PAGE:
Activist Groups Unite in Suit Against NSA Surveillance
In total, 19 organizations joined forces as plaintiffs in a complaint filed by the Electronic Frontier Foundation (EFF), which has pursued lawsuits against alleged government spying for several years. This latest suit accuses the National Security Agency (NSA) of violating the First, Fourth and Fifth Amendments by conducting dragnet surveillance of telephone metadata, which can be used to identify phone numbers and call histories.
The unlikely alliance of organizations includes Greenpeace, the National Organization for the Reform of Marijuana Laws (NORML), the Free Software Foundation, the First Unitarian Church of Los Angeles and Franklin Armory, which manufactures the controversial AR-15 rifle in California.
Right of Association
All of the groups have ties to hot-button political issues, which may make a person think twice about calling them if they think the government is tracking their calls. By spying on private communications, the plaintiffs allege, the NSA is violating the First Amendment right of association.
The right of association is enshrined in the landmark 1958 Supreme Court case NAACP v. Alabama, in which the high court held that the First Amendment protected the NAACP from being forced to reveal its membership list to the government. The court found that the revelation “may induce members to withdraw from the association and dissuade others from joining it because of fear of exposure of their beliefs shown through their associations and of the consequences of their exposure.”
Data Collection ‘Broad in Scope’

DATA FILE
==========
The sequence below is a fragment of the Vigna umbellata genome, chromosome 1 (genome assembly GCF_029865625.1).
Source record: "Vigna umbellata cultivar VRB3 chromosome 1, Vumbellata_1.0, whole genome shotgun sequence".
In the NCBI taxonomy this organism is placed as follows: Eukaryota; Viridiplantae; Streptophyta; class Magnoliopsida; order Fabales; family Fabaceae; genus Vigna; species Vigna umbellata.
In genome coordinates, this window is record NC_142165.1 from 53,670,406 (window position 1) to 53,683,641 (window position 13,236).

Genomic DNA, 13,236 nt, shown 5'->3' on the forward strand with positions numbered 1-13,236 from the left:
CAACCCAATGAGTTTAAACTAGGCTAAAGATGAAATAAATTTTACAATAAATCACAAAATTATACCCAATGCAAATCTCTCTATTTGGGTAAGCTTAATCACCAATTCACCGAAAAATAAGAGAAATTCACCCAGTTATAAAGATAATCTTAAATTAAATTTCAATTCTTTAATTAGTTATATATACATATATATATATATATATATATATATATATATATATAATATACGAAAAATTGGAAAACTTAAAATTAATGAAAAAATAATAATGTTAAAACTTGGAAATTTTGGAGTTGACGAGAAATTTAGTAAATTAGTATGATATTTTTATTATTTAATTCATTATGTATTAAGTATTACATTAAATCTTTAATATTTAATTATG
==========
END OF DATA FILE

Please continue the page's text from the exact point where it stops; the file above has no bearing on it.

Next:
The complaint comes in the wake of bombshell leaks from former NSA contractor Edward Snowden, who exposed the agency’s practice of metadata collection and revealed several other domestic spying programs. The leaks forced Director of National Intelligence James R. Clapper to confirm the “broad” collection of telephone metadata.
“The design of the approach ensures that government agencies have a snapshot of global communication patterns so that retroactive searches can be performed on metadata, linking phone calls to newly identified persons of interest,” said attorney Arif A. Mahmood. “Of course, to ensure you have logged the behavior of later identified suspects, the government retains nearly every translation possible, it seems. This is likely to have a chilling effect on personal and political association because the government has transformed the very medium of communications necessary for private expression into a de facto apparatus for criminal inquiry.”
Mahmood said that in typical law enforcement investigations, communications data is only collected after a subject has been identified. Conversely, he said the NSA searches “indiscriminately for data in the hopes that some small fraction will later be shown to be useful and relevant to a lawful investigation.”
Old Suit Gets New Life
While this anti-spying lawsuit is just getting started, an older EFF suit against the NSA is suddenly picking back up after five years of government stonewalling.
The 2008 suit similarly accused the NSA of operating a large-scale surveillance program based on claims made by a whistleblower at AT&T, which was cooperating with government requests for phone data. But the government protested that the case involved “state secrets” and couldn’t be heard without jeopardizing national security.
That strategy worked until this month, when Judge Jeffery White of the Northern District of California ruled that the lawsuit can go forward. White said the “procedural mechanism” of the Foreign Intelligence Surveillance Act, which outlines the use of collected information, “preempts application of the state secrets privilege.”
Mahmood notes that White’s decision “makes no suggestion as to the substantive level of secrecy afforded” to the government. While the suit can proceed, the EFF still needs to prove that its case won’t harm national security efforts before it can go to trial.
Do you think the NSA metadata program infringes on the First Amendment right of association? Tell us why or why not in the comments section below.